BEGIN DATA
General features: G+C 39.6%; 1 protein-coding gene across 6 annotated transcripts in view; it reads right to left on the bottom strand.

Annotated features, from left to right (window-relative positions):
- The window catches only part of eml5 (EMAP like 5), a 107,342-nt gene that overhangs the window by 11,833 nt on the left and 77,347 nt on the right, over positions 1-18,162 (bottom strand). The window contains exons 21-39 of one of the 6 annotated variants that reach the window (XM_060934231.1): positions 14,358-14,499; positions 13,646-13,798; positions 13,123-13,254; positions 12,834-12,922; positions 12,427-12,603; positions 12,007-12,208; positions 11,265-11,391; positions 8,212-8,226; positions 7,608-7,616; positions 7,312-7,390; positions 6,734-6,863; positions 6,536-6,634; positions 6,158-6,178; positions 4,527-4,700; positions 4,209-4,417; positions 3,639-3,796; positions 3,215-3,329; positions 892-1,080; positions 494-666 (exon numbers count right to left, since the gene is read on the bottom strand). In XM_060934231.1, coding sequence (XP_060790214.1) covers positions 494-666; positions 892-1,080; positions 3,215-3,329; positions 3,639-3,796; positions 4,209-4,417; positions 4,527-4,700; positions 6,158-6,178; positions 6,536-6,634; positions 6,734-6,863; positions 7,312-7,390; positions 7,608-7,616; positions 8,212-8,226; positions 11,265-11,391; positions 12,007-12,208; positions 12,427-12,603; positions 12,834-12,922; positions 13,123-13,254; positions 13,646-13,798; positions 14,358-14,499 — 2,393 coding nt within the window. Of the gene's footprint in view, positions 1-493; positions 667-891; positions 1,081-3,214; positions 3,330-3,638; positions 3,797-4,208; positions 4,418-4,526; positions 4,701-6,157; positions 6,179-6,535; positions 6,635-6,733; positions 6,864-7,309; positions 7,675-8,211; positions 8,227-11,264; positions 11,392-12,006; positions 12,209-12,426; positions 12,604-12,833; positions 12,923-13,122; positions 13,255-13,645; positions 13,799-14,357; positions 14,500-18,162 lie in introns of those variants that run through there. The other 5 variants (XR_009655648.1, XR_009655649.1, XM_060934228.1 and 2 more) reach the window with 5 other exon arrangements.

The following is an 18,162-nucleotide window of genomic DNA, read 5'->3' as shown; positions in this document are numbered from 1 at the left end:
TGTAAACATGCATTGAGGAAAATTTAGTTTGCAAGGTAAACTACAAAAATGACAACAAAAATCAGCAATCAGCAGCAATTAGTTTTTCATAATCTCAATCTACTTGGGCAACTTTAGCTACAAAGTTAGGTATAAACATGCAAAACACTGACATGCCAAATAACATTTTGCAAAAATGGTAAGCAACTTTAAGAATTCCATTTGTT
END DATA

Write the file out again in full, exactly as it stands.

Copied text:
General features: G+C 39.6%; 1 protein-coding gene across 6 annotated transcripts in view; it reads right to left on the bottom strand.

Annotated features, from left to right (window-relative positions):
- The window catches only part of eml5 (EMAP like 5), a 107,342-nt gene that overhangs the window by 11,833 nt on the left and 77,347 nt on the right, over positions 1-18,162 (bottom strand). The window contains exons 21-39 of one of the 6 annotated variants that reach the window (XM_060934231.1): positions 14,358-14,499; positions 13,646-13,798; positions 13,123-13,254; positions 12,834-12,922; positions 12,427-12,603; positions 12,007-12,208; positions 11,265-11,391; positions 8,212-8,226; positions 7,608-7,616; positions 7,312-7,390; positions 6,734-6,863; positions 6,536-6,634; positions 6,158-6,178; positions 4,527-4,700; positions 4,209-4,417; positions 3,639-3,796; positions 3,215-3,329; positions 892-1,080; positions 494-666 (exon numbers count right to left, since the gene is read on the bottom strand). In XM_060934231.1, coding sequence (XP_060790214.1) covers positions 494-666; positions 892-1,080; positions 3,215-3,329; positions 3,639-3,796; positions 4,209-4,417; positions 4,527-4,700; positions 6,158-6,178; positions 6,536-6,634; positions 6,734-6,863; positions 7,312-7,390; positions 7,608-7,616; positions 8,212-8,226; positions 11,265-11,391; positions 12,007-12,208; positions 12,427-12,603; positions 12,834-12,922; positions 13,123-13,254; positions 13,646-13,798; positions 14,358-14,499 — 2,393 coding nt within the window. Of the gene's footprint in view, positions 1-493; positions 667-891; positions 1,081-3,214; positions 3,330-3,638; positions 3,797-4,208; positions 4,418-4,526; positions 4,701-6,157; positions 6,179-6,535; positions 6,635-6,733; positions 6,864-7,309; positions 7,675-8,211; positions 8,227-11,264; positions 11,392-12,006; positions 12,209-12,426; positions 12,604-12,833; positions 12,923-13,122; positions 13,255-13,645; positions 13,799-14,357; positions 14,500-18,162 lie in introns of those variants that run through there. The other 5 variants (XR_009655648.1, XR_009655649.1, XM_060934228.1 and 2 more) reach the window with 5 other exon arrangements.

The following is an 18,162-nucleotide window of genomic DNA, read 5'->3' as shown; positions in this document are numbered from 1 at the left end:
TGTAAACATGCATTGAGGAAAATTTAGTTTGCAAGGTAAACTACAAAAATGACAACAAAAATCAGCAATCAGCAGCAATTAGTTTTTCATAATCTCAATCTACTTGGGCAACTTTAGCTACAAAGTTAGGTATAAACATGCAAAACACTGACATGCCAAATAACATTTTGCAAAAATGGTAAGCAACTTTAAGAATTCCATTTGTT